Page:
Vladimir (founded in 1108, population 400,000) – one of the oldest Russian cities, was founded by the Russian Prince Vladimir Monomakh on the banks of the Kliazma river. The city really blossomed in the 12th century during the reign of Prince Andrey Bogolubsky, who strengthened its defences, welcomed architects, icon-painters, jewellers from other countries, built new palaces and churches so magnificent that travelers compaired them with the ones in the “mother of all Russian cities”- Kiev. Until the middle of 14th century the city had been an administrative, cultural and religious center for North-Eastern Russia.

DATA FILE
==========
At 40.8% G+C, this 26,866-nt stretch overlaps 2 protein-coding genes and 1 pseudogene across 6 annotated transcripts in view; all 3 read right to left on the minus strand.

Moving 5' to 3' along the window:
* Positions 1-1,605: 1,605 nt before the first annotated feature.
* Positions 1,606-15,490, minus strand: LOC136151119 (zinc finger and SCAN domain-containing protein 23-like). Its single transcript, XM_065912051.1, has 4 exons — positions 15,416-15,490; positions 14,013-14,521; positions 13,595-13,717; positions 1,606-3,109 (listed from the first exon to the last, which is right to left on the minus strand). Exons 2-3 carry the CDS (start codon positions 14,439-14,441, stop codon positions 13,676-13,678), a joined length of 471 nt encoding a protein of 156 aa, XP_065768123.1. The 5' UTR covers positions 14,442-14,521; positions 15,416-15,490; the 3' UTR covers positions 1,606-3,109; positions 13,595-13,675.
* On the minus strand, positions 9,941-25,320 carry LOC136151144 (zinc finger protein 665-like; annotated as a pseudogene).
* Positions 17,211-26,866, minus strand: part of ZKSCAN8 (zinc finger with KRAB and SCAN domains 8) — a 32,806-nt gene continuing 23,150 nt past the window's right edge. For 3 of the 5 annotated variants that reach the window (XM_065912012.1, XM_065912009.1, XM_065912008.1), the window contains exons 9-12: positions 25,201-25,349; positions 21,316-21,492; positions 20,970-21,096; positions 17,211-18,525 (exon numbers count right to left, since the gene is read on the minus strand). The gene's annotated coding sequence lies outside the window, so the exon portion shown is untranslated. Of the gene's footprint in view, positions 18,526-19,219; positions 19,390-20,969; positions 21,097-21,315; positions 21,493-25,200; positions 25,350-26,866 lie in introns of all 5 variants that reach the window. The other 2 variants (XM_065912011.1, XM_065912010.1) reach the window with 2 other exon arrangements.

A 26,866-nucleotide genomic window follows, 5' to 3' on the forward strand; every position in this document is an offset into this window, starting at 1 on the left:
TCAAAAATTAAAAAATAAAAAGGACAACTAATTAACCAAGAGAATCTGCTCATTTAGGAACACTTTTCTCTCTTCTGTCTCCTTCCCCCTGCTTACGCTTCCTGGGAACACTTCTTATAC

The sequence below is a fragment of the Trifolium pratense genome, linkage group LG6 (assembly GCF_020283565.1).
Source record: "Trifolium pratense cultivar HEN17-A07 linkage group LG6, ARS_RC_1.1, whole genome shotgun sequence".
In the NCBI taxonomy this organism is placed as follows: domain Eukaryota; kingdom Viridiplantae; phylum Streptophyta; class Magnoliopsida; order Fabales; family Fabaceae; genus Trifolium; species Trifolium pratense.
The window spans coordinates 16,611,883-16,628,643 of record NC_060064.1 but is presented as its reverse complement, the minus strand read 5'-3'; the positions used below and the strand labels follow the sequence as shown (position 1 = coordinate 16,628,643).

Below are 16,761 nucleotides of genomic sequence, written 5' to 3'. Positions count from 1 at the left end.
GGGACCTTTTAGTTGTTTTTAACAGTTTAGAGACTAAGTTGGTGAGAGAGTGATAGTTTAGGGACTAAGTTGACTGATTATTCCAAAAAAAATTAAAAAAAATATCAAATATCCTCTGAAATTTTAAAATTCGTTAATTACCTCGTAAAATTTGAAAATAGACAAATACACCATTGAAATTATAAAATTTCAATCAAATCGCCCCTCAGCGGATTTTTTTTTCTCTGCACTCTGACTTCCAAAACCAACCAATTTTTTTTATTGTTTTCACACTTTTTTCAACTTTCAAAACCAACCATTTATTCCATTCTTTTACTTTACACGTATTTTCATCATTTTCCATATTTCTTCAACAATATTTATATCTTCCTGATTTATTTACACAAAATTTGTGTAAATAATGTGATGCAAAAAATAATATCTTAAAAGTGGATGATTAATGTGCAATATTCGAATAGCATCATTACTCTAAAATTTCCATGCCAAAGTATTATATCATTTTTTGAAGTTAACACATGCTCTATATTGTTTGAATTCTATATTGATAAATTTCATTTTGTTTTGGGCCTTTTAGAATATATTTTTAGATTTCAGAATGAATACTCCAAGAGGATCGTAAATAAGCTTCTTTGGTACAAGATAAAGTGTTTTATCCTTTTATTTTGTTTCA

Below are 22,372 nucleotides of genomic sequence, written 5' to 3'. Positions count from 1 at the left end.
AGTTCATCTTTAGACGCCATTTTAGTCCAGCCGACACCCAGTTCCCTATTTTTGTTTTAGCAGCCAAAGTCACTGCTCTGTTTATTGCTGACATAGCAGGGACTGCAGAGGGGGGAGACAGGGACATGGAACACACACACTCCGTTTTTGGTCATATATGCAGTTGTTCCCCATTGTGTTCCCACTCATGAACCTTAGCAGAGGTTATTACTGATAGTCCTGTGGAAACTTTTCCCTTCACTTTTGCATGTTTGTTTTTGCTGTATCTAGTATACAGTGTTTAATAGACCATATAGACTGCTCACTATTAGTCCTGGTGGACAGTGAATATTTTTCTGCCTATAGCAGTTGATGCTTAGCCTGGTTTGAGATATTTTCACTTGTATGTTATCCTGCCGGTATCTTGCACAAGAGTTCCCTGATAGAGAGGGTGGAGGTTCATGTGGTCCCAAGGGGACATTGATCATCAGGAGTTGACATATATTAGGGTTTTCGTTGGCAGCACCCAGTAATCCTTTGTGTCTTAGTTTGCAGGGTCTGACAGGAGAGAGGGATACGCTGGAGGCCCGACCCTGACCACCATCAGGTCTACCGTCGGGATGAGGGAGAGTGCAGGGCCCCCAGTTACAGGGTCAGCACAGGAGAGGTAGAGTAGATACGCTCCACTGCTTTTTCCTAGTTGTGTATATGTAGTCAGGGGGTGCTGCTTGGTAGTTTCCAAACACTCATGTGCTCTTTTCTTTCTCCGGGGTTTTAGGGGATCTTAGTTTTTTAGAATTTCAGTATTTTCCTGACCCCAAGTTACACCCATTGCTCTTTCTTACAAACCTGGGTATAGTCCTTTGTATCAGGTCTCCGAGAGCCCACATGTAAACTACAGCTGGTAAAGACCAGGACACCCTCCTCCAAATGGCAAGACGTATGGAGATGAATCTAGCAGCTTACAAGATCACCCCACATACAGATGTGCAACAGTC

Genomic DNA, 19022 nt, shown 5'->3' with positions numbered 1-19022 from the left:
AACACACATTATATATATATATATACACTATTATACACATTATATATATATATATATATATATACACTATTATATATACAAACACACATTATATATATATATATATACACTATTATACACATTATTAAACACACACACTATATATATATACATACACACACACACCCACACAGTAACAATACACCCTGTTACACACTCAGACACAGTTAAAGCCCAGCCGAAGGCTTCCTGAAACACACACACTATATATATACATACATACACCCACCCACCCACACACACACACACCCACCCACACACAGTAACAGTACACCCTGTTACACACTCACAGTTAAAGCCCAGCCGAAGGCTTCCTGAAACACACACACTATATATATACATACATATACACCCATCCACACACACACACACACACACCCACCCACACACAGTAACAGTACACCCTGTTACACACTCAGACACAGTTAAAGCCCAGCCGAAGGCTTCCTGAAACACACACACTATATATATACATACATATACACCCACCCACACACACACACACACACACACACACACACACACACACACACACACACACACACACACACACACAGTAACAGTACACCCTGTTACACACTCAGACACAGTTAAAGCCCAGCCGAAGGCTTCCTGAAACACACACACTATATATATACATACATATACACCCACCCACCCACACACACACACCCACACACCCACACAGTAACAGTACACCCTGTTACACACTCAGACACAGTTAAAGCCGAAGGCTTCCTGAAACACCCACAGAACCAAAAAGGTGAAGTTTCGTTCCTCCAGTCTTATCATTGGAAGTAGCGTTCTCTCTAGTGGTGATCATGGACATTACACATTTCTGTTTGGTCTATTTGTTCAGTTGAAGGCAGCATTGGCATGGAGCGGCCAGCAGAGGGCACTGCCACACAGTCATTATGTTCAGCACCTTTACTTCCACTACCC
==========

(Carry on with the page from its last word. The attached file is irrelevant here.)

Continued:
Yaroslavl (founded in 1010, population 600,000 ) – as the legend goes it was founded by the famous Russian prince Yaroslav the Wise as a fortified settlement on the Volga river. After a huge fire of 1658 that turned most of the city into ruins, Jaroslavl was rebuilt in stone and reached the peak of its architectural development with palaces and churches richly decorated with beautiful frescoes and ornaments thus earning the title “Florence of Russia”. Today it is a quiet metropolitan city, one of Russia’s largest regional centres, a capital of the Jaroslav province and one of the most beautiful cities of old Russia.
Yuriev-Polsky (founded in 1152, population 20,000) – was founded by the Prince Yury Dolgoruky (who also founded Moscow in 1147) and named after himself. The second word “Polsky” means “among the fields” as it is situated in the heart of fertile and flat Suzdal land. These beautiful landscapes inspired the great painters and writers such as Repin, Tyutchev, Odoevsky, Soloukhin. Local textile centre since the 18th century.